by Mark Segal -
Philadelphia Gay News
Watching Dallas Buyers Club, the new film about the early days of the HIV/AIDS epidemic, on the big screen last week had me recalling those dark days when we as a community were literally fighting for our very lives, and had me appreciating the real heroes of the era. Those of you with delicate sensibilities might not want to read the following memories of those days.
The 'early days' of HIV/AIDS were approximately 1982-92. We were a community dying with little help from the government, or for the most part even the medical world, to save our lives. The government, whose first job is to protect its citizens, did not. Those in medicine, who swear to do no harm, often ignored or refused to treat those infected with the virus. Funeral homes often refused to accept the bodies. To all of them, those with AIDS weren't even considered citizens - they were deceased aliens. Not only those with AIDS but almost all Gay men were suspected of being 'carriers.' We were all treated like lepers. If you visited an AIDS patient in the hospital, you prepared for something out of a science-fiction novel. Warning signs and yellow and red tape were everywhere. You were asked to wear a hospital gown and face mask. Sometimes, hospitals emptied a complete floor for one patient. Even The New York Times didn't take the matter seriously until more than 100 lives were lost - because, after all, it was a 'Gay disease' and only Gays were dying.
I guess you can feel my resentment from what you've just read, but you also might note that I've very rarely touched on the subject before in this column. There's a reason for that. Like many, I'd like to hide those feelings and I try and let them go, but how can you when you remember looking at your community as literally something out of The Walking Dead? If you were a Gay man in those days, you felt that there was a great possibility that you would get the disease - and if you survived, you felt, or even still feel, guilty. To this day, I often walk down the street wondering why I don't see certain people anymore. I'm afraid to ask friends about people from that time, since I'll so often hear, 'Oh, he died.'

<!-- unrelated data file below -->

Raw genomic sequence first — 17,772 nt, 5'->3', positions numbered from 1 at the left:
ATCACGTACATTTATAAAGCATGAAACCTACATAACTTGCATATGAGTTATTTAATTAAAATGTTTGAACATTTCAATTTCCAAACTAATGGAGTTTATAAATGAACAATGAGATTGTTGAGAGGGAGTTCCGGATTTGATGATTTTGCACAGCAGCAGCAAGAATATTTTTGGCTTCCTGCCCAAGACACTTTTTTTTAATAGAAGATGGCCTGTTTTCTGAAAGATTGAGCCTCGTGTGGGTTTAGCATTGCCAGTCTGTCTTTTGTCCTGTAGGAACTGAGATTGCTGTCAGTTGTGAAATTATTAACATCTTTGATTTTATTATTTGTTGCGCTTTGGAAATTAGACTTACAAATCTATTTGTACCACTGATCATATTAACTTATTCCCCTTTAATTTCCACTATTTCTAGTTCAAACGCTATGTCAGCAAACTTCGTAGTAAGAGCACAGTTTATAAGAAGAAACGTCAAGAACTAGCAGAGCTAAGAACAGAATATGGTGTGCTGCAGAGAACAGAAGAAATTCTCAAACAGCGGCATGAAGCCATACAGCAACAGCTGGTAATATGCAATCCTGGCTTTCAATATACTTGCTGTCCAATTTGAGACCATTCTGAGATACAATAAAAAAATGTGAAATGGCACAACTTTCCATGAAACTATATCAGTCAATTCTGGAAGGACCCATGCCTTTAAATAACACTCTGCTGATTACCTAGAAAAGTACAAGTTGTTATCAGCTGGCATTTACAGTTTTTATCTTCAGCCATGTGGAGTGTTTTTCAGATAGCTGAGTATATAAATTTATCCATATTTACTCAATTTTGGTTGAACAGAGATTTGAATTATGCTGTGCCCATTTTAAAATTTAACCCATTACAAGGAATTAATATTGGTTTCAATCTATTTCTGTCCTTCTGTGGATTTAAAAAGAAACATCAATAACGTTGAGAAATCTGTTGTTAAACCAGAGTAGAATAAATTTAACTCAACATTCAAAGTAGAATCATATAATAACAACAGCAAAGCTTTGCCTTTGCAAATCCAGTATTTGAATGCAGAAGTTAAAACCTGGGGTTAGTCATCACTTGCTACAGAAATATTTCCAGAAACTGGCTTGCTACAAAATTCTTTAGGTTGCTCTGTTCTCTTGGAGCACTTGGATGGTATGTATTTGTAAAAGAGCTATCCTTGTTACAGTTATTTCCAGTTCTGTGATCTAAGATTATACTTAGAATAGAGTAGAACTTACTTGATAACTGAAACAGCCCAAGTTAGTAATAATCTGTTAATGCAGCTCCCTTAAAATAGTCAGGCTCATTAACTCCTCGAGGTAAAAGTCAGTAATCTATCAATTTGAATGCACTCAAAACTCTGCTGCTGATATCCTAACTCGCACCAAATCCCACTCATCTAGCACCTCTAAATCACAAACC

LIKE WAR - MAYBE WORSE
The trauma for all of us is akin to post-traumatic stress disorder. We were in a war, and it was for our lives. Like war, we watched as our friends died. It may even have been more traumatizing than war, because at least in war you have the support of your government and the civilian populace; we did not. In war, you might see a couple of your fellow soldiers die; many of us saw scores, hundreds, multiple battalions'-worth perishing. And if that weren't enough, if, by chance, you saw a bruise one day on your body, you'd begin to wonder, Do I have it? And if I do, why even get diagnosed, since nothing could be done? And in the background were the preachers who yelled from the pulpit, 'AIDS is God's wrath on homosexuals!'
When the death toll finally became too high, when we saw our friends commit suicide rather than go through a horrible, stigmatizing death, this community learned how to react, organize, and fight back. Groups such as ACT UP and those who preceded them are the real heroes - not a heterosexual cowboy out for profit. Personally, for me, those who publicly came out and put a face on the disease, they are the heroes. Those real-life doctors who put their practices on the line, they are the heroes. Even those few elected officials who found dollars in their tight budgets to house, feed, and care for those who were tossed off by society, they are the heroes. And yes, buyers' clubs were heroes. But not an opportunistic cowboy.
Mark Segal, PGN publisher, is the nation's most-award-winning commentator in LGBT media. He can be reached at firstname.lastname@example.org.
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